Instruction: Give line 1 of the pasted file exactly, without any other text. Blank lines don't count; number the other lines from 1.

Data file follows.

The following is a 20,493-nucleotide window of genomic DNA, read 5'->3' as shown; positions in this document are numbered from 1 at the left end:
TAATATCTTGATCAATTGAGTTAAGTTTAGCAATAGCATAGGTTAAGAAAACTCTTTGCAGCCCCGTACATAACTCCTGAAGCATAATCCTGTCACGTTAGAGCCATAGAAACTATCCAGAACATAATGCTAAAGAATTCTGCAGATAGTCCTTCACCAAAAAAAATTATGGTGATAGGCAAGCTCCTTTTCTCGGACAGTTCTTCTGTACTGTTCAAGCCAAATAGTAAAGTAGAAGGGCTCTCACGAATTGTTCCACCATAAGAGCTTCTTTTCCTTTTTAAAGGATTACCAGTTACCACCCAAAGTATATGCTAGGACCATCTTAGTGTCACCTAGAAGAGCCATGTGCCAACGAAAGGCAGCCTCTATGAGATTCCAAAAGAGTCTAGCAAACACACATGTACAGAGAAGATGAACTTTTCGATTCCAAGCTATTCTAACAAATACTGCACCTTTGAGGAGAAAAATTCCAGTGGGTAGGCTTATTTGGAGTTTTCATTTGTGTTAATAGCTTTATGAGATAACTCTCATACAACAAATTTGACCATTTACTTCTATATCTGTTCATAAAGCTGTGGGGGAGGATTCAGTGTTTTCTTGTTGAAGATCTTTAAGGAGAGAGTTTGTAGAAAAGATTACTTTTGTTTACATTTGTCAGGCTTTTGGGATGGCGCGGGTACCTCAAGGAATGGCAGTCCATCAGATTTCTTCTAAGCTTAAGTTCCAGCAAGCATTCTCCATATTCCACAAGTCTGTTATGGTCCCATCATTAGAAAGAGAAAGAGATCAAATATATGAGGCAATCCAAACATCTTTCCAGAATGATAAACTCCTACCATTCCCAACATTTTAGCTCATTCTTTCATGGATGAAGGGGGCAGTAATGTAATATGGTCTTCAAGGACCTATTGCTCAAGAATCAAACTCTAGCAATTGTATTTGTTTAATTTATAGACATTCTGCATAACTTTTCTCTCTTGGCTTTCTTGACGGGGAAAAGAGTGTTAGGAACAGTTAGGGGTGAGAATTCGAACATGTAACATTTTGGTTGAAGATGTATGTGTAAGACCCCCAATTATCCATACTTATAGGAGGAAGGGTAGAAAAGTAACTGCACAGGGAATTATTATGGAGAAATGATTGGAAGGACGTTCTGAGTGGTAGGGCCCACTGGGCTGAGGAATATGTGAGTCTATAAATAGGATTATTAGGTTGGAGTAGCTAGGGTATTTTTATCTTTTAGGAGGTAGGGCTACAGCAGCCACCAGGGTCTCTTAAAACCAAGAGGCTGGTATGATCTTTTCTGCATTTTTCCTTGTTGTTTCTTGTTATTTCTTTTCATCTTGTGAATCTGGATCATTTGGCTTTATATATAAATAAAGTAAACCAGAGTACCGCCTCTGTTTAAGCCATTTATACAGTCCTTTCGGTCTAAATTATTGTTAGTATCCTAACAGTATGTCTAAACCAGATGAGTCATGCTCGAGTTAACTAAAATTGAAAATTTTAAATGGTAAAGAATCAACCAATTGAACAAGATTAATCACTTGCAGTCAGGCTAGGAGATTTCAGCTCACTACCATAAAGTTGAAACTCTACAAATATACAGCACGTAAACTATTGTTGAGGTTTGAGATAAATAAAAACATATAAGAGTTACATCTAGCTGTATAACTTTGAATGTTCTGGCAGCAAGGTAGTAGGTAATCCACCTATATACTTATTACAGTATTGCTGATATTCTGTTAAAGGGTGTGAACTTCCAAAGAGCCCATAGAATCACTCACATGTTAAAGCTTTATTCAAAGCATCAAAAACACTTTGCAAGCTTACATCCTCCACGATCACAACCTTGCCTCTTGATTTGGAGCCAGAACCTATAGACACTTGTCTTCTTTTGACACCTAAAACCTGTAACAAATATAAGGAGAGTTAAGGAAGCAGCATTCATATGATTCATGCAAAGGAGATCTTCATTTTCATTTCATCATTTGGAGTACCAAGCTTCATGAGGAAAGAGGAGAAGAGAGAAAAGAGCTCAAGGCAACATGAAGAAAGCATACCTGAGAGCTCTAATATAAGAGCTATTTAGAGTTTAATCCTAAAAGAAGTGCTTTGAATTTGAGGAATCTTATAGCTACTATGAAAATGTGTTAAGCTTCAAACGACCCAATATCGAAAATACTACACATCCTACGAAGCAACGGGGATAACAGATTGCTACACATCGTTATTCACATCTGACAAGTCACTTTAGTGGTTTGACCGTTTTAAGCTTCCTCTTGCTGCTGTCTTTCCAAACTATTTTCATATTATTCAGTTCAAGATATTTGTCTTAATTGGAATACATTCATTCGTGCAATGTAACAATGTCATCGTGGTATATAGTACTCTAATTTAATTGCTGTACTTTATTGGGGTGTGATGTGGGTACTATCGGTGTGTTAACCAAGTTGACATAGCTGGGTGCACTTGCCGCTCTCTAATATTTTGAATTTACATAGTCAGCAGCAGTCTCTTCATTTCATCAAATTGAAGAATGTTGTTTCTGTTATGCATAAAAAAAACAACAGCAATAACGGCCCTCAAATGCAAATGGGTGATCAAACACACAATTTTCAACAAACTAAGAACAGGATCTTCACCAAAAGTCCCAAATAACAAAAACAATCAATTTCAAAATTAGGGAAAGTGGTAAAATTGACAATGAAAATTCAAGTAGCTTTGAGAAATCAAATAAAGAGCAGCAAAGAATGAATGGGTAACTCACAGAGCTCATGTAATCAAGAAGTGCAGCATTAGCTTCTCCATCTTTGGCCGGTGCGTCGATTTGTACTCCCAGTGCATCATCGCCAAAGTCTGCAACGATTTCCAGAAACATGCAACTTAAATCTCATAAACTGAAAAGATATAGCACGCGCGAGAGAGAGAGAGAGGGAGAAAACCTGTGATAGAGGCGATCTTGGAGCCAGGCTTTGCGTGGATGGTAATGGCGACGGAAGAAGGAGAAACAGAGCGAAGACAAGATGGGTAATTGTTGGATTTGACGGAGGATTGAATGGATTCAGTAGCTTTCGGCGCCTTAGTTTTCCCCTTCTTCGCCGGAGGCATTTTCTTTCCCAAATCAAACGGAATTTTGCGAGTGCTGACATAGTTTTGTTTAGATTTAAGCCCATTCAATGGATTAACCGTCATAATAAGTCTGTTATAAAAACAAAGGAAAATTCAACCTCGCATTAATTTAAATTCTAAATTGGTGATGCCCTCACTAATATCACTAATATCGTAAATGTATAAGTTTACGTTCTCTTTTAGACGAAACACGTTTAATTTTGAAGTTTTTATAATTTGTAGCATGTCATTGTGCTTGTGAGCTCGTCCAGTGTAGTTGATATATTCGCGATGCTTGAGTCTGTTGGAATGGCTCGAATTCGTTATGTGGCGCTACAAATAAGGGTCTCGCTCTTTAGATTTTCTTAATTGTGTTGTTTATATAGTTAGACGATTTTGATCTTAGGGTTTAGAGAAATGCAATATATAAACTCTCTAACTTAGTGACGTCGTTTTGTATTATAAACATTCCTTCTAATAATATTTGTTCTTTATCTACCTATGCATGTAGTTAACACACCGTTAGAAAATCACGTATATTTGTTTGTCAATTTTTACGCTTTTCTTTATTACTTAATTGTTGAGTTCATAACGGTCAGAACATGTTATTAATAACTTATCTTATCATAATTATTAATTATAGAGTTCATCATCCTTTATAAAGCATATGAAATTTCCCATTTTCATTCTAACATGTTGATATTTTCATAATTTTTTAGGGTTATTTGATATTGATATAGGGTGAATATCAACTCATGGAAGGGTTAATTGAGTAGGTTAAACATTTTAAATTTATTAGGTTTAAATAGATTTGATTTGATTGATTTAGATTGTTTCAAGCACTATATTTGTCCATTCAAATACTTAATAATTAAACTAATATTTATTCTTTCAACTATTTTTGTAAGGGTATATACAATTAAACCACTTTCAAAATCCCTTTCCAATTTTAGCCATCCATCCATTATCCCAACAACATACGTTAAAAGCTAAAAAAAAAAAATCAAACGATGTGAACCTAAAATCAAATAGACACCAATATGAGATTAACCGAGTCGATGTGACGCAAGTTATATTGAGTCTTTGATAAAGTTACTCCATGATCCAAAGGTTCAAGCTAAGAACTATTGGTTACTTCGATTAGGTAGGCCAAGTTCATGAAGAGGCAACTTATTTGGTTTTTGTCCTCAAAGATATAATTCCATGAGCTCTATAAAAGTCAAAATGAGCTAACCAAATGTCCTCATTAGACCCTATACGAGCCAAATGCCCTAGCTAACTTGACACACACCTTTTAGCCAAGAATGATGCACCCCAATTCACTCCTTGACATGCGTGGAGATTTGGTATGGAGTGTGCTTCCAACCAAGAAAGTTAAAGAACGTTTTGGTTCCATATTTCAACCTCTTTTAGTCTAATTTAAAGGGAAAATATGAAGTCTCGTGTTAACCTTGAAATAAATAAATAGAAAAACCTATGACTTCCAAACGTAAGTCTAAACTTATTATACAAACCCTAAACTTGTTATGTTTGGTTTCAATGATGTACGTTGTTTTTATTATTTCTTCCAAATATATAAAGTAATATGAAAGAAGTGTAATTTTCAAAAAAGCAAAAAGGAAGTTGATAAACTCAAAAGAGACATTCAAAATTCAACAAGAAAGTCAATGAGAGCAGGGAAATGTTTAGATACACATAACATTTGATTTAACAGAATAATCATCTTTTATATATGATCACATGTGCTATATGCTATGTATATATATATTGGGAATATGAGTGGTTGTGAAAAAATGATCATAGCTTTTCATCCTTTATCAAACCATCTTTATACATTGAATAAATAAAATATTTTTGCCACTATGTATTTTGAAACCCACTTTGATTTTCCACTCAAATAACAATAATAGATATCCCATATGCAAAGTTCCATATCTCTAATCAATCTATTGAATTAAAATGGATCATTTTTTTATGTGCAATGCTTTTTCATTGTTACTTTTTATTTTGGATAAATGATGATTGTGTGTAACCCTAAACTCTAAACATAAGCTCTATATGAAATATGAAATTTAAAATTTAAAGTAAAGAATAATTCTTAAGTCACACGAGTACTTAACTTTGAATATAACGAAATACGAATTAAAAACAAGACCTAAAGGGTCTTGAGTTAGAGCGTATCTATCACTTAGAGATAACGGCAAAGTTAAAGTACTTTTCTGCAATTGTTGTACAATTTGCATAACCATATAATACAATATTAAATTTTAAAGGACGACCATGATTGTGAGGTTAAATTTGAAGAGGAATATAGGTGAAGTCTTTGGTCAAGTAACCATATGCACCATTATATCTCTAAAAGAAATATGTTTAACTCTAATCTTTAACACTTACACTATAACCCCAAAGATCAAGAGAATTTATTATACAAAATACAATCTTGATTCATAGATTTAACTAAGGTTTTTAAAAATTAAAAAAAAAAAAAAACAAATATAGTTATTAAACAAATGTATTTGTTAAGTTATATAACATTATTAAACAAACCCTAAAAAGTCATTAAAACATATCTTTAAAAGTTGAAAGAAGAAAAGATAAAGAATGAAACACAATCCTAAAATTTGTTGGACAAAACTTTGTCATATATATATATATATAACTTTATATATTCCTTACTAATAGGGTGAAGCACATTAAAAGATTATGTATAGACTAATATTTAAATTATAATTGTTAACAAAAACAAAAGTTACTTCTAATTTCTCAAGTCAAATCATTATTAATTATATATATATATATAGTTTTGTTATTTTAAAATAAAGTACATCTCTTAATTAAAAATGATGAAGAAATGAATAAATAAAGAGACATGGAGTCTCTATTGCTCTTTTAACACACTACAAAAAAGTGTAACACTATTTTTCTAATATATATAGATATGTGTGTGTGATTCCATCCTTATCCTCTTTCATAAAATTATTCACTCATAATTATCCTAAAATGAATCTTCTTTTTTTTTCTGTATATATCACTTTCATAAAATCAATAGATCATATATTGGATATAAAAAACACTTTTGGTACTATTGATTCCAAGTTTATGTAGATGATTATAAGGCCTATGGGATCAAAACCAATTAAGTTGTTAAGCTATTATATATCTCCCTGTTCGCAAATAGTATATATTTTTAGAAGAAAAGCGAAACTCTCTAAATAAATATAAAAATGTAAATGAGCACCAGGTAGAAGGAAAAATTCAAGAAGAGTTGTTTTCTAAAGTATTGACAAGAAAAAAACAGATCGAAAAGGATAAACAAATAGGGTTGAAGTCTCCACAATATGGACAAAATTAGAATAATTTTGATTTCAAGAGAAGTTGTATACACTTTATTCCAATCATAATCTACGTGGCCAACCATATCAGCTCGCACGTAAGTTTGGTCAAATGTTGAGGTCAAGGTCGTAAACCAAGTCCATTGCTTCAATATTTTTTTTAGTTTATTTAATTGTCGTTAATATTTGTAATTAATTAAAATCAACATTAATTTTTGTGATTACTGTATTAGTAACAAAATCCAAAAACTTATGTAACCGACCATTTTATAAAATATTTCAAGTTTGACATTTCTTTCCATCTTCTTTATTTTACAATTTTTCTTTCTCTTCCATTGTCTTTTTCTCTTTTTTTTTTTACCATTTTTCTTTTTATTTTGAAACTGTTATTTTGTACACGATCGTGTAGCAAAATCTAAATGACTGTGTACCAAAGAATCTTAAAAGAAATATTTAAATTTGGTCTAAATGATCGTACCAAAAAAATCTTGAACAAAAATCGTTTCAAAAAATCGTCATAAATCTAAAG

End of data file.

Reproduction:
The following is a 20,493-nucleotide window of genomic DNA, read 5'->3' as shown; positions in this document are numbered from 1 at the left end: